Now to Syria. Our involvement in Syria extended from approximately 2001 to approximately 2005. It certainly ended as soon as the Civil War broke out. Our Syrian friends, deeply distressed, split into their respective camps and it was ethically axiomatic that TPPR could not act for any Client in a war situation. Our relationship with Syria was complex and expressed as a series of projects in which senior and significant politicians of both main Parties might be involved and which were very much associated with the attempt to assist in the internal reform of the Government through dialogue. This was the only case where, at one point, we acted directly for an overseas Government when we agreed to assist the Ministry of Foreign Affairs in acting as liaison with the Foreign Office and in managing media relations during the Presidential Visit of 2002. We broke our rule on working with Governments in part because it was clear that it was in the British national interest to have a competent cultural liaison working with the Embassy answerable to the Embassy. During that period we had an excellent relationship with our FCO counterparts who proved, as you would expect, administratively competent under conditions where Syrian administrators were definitely not used to Western media and cultural habits.

Our other involvements were less direct. We agreed to help set up the British Syrian Society [''BSS'] with a number of highly respected British-Syrian businessmen and UK politicians as a friendship society designed to assist in the reform process that was widely assumed to be under way at the time. Incidentally, we introduced democracy to the BSS with a general vote of members to elect its Chairman. We managed the media relations for Syrian Culture Week and, through the BSS, we got to know the President's father-in-law who asked us to assist his daughter with some rather anodyne speech writing and a Press Visit by the Sunday Times. We were more than happy to do this and have no regrets. The intention was to build bridges in order to assist in modernisation. In that context, we undertook some confidential work with the London Embassy attempting (unsuccessfully) to change attitudes through educating Ministry officials on the cultural expectations of Syria in the West. Our work may reasonably be regarded as an honourable failure but it gave us a deep understanding of at least one aspect of Middle Eastern affairs. We had no connection with the Syrian Media Centre which was the State-directed communications unit in London. The specialist and educated journalists in the West covering the region were a pleasure to work with and never once were they pressurised by us to write (as if we could) anything but what they saw ... the spin and manipulation by the usual suspects was another matter. I have personal views on the responsibility for the slaughter and mayhem that subsequently appeared and I remain horrified by the ambiguities of Western association with faith-based obscurantists but that is a matter of personal politics and not the official view of TPPR.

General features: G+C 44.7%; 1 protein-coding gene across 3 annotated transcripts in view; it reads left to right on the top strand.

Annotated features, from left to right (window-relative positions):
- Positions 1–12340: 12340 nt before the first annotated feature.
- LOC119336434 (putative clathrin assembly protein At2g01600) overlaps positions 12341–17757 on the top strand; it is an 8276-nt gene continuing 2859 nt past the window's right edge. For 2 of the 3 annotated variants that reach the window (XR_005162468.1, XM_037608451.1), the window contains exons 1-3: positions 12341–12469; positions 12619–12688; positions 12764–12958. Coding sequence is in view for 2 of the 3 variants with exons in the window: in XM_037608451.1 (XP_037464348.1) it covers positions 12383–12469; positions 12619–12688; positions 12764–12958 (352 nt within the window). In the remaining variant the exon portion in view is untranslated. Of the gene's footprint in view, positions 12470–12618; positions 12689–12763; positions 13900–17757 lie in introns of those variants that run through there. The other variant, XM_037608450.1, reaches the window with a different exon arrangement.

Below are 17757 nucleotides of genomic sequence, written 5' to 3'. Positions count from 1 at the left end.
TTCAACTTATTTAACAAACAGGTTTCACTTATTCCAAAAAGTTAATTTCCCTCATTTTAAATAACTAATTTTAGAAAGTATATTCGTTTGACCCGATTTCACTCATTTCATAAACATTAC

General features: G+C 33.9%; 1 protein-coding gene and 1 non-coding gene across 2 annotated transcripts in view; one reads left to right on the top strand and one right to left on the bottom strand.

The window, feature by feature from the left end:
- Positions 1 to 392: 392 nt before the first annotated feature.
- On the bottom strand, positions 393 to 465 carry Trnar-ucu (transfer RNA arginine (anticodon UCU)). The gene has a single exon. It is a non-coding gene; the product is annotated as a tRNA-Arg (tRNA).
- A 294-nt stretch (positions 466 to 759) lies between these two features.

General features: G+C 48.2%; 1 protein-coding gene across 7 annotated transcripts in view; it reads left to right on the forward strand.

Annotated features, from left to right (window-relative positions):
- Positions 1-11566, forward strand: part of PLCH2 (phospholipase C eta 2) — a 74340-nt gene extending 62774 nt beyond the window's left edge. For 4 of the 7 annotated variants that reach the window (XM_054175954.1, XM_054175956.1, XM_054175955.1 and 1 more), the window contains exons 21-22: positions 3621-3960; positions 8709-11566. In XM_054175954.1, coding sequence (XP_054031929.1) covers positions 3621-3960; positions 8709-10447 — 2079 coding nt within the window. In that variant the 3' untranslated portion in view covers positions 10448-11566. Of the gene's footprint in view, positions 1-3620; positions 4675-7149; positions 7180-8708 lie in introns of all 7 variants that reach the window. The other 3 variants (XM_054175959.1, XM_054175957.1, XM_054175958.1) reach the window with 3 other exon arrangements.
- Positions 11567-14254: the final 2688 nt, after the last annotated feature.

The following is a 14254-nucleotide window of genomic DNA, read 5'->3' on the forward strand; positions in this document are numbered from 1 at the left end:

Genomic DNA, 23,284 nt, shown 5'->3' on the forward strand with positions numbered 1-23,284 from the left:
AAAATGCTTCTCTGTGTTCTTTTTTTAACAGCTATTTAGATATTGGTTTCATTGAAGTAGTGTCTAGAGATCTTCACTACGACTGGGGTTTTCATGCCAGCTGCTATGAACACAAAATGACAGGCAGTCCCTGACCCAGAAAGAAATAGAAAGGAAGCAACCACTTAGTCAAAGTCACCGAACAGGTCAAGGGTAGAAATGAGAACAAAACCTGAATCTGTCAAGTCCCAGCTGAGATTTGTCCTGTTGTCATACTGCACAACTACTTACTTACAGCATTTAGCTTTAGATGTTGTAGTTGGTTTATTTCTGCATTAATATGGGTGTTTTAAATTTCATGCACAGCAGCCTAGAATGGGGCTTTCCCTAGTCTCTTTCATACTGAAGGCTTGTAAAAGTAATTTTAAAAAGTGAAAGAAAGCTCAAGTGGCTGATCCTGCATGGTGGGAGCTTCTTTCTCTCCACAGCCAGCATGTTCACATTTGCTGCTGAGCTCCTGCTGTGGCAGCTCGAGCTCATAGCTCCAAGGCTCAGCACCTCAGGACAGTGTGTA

In this second lengthy piece, I hope I have managed to make clear that not only do I have no editorial influence over Exaro which is wholly managed in that respect by the Editor but that Exaro never was, is not and never will be a political conspiracy, that the innuendo about me, about my family (if that is ever used as a tactic beyond the sump of bottom-feeders) and about my work needs cross-checking rather than accepting. My historic work in a Syrian context was mainstream, honourable and something of which I am actually rather proud.

The deeper public policy issues remain. They represent precisely the reasons I founded Exaro in 2011. Exaro may prove inadequate to the task or fail but the original impetus has been proved to be more correct than ever. When it comes to a national journalism based on dossiers, innuendo, half-truths, lack of analysis, sensationalism, partisan misinformation and disinformation, then if not Exaro ... who?